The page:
2004: Save Our Shores is instrumental in achieving the installation of permanent bilge-pump facilities at each of the regional harbors. The pumps are offered free of charge to boaters to pump oily bilge water and dispose of it appropriately, thus preventing a serious pollutant from entering Sanctuary waters.


2003: 1,641 students (grades K-12) and 168 parents from five surrounding counties participate in Save Our Shores Sea Lion Steward Marine Education Program. In this unique program, a trained (rehabilitated) sea lion serves as ambassador for the ocean, teaching students the importance of marine protected areas, adaptations of marine mammals, impacts of plastics and marine debris on wildlife, importance of recycling and what they can do to help protect our local and global oceans.


2002: SOS hosts the first Central California Fisherman’s Forum on Marine Protected Areas in March, 2002. Attended by 170 local fishermen, marine scientists, environmental organizations, marine resource managers, and government decision-makers, this premiere conference equipped central coast fishermen to better participate in the region’s ongoing MPA decision-making processes.


2000: In collaboration with NOAA and key stakeholders, SOS begins participation in an extensive Sanctuary Management Plan Review to identify and address a variety of vital issues that affect Monterey Bay, Gulf of the Farallones, and Cordell Bank National Marine Sanctuaries.


2001: SOS chairs the Conservation Working Group (CWG) for the MBNMS Advisory Council. CWG makes 13 consensus-based environmental recommendations to the Sanctuaries Joint Management Plan Review.


1999: SOS expands its educational activities in Spanish for Santa Cruz and Monterey Counties.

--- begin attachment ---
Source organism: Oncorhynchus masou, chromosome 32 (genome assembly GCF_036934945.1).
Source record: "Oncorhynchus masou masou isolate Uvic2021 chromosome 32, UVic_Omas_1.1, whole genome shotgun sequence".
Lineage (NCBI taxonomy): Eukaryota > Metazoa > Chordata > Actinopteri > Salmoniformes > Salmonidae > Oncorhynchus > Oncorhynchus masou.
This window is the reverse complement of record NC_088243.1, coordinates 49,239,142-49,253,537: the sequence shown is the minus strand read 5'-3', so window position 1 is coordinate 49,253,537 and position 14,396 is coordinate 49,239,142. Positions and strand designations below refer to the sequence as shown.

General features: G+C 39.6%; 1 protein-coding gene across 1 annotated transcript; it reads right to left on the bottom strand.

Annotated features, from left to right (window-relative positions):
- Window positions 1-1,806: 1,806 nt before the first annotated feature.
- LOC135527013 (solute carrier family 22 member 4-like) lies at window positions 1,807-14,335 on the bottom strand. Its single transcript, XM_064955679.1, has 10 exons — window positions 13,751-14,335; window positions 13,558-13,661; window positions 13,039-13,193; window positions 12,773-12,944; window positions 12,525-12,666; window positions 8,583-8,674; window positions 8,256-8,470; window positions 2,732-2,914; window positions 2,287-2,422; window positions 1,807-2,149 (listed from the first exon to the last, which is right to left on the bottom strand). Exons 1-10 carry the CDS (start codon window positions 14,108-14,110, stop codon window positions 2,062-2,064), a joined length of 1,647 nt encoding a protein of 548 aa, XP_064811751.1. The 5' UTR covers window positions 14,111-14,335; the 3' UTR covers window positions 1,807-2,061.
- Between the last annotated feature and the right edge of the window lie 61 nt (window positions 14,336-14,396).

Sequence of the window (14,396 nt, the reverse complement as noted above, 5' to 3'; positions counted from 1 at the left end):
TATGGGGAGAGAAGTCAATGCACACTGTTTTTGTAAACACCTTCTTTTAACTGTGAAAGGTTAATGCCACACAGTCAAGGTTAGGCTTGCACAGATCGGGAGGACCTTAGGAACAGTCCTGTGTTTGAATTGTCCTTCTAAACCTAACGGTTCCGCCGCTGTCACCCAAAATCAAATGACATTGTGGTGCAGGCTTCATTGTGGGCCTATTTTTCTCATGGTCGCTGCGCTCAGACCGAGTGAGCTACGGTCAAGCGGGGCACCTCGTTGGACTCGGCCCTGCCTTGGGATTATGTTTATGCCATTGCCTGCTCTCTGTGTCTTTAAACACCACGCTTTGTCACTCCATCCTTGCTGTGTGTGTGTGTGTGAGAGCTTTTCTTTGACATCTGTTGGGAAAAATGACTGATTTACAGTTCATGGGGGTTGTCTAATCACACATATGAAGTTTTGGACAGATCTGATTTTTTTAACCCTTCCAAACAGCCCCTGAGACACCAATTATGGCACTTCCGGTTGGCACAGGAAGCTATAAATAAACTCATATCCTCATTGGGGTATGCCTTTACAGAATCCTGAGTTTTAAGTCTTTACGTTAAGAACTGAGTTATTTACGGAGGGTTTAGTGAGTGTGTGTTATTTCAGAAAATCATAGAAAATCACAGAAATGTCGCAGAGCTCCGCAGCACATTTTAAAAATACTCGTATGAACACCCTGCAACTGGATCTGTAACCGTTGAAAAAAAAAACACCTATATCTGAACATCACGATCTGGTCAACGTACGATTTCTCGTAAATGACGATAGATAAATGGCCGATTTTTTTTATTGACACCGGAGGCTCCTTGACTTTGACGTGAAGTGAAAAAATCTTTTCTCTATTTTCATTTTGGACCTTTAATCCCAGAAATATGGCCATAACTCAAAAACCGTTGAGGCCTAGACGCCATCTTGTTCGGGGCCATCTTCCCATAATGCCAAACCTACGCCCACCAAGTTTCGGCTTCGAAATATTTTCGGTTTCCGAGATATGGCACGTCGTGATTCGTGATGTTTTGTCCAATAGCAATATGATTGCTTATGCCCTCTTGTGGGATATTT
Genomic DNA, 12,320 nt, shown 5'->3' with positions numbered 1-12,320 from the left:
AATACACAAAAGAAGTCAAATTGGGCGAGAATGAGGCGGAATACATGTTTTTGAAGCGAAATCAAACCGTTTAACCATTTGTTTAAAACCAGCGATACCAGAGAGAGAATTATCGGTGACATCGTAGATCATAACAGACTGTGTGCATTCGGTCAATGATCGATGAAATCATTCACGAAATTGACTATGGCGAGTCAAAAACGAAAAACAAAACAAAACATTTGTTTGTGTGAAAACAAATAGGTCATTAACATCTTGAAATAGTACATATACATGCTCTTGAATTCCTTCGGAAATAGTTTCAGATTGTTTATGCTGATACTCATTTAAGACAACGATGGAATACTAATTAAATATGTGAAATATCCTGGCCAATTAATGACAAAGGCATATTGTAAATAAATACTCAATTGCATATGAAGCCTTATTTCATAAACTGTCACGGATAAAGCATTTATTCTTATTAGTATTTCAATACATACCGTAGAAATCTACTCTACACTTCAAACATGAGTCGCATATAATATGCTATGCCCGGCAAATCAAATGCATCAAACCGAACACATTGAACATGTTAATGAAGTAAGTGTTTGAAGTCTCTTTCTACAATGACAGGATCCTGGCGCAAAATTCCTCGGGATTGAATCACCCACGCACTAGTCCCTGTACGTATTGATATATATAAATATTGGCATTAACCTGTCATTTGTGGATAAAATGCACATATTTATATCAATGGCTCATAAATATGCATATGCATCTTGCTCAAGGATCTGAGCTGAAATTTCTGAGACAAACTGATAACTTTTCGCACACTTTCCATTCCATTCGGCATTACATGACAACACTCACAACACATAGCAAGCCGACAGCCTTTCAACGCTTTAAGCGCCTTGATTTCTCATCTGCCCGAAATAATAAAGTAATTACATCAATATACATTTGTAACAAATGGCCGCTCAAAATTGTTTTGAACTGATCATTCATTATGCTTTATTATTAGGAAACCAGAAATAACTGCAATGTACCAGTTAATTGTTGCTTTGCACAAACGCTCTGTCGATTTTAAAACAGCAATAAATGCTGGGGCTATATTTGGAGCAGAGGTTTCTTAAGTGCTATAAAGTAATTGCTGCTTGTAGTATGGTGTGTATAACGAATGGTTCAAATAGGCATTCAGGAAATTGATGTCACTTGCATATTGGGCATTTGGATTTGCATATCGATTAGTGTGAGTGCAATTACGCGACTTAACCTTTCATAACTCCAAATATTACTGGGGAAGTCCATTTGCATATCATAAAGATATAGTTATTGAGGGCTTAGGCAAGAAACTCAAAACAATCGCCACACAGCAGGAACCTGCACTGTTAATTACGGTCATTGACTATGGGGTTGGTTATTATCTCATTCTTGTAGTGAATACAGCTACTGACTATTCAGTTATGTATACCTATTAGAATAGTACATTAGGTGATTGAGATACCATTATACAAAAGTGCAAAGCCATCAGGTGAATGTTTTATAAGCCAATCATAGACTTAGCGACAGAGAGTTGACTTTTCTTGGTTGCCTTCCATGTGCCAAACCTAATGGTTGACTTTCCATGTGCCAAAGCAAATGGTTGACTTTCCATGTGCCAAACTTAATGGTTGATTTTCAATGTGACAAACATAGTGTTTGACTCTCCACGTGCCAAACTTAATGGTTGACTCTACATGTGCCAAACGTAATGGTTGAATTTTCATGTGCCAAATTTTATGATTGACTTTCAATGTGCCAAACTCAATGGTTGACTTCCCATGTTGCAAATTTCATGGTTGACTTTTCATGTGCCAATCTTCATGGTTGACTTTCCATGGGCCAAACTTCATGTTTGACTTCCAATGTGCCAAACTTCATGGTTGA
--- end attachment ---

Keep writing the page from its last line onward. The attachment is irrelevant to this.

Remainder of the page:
SOS creates the DockWalker program, designed to educate boaters about oil spill prevention and clean boating. The program was quickly adopted by the California Coastal Commission and taken state wide.


1998: In colaboration with NOAA, the U.S. Coast Guard, the shipping industry, and other stakeholders, SOS co-authors the recommended vessel traffic management system for Central California.


1997: SOS initiates a new volunteer program, the DockWalkers, to provide information and tools to boaters, helping them to safely discard their oil and waste products. To this day, DockWalkers serves as a model for harbors and marinas throughout California.


1995: SOS launches the first Sanctuary Stewards course. SOS prevents the highly controversial Acoustic Thermometry of Ocean Climate (ATOC) experimental project from being implemented in the Monterey Bay National Marine Sanctuary.
1996: SOS helps strengthen the Magnuson Fishery Conservation and Management Act. SOS mobilizes the community to renew the Outer Continental Shelf Moratorium on offshore oil development. SOS receives the 1996 Sanctuary Currents Award from the MBNMS in honor of our ongoing support of the Sanctuary.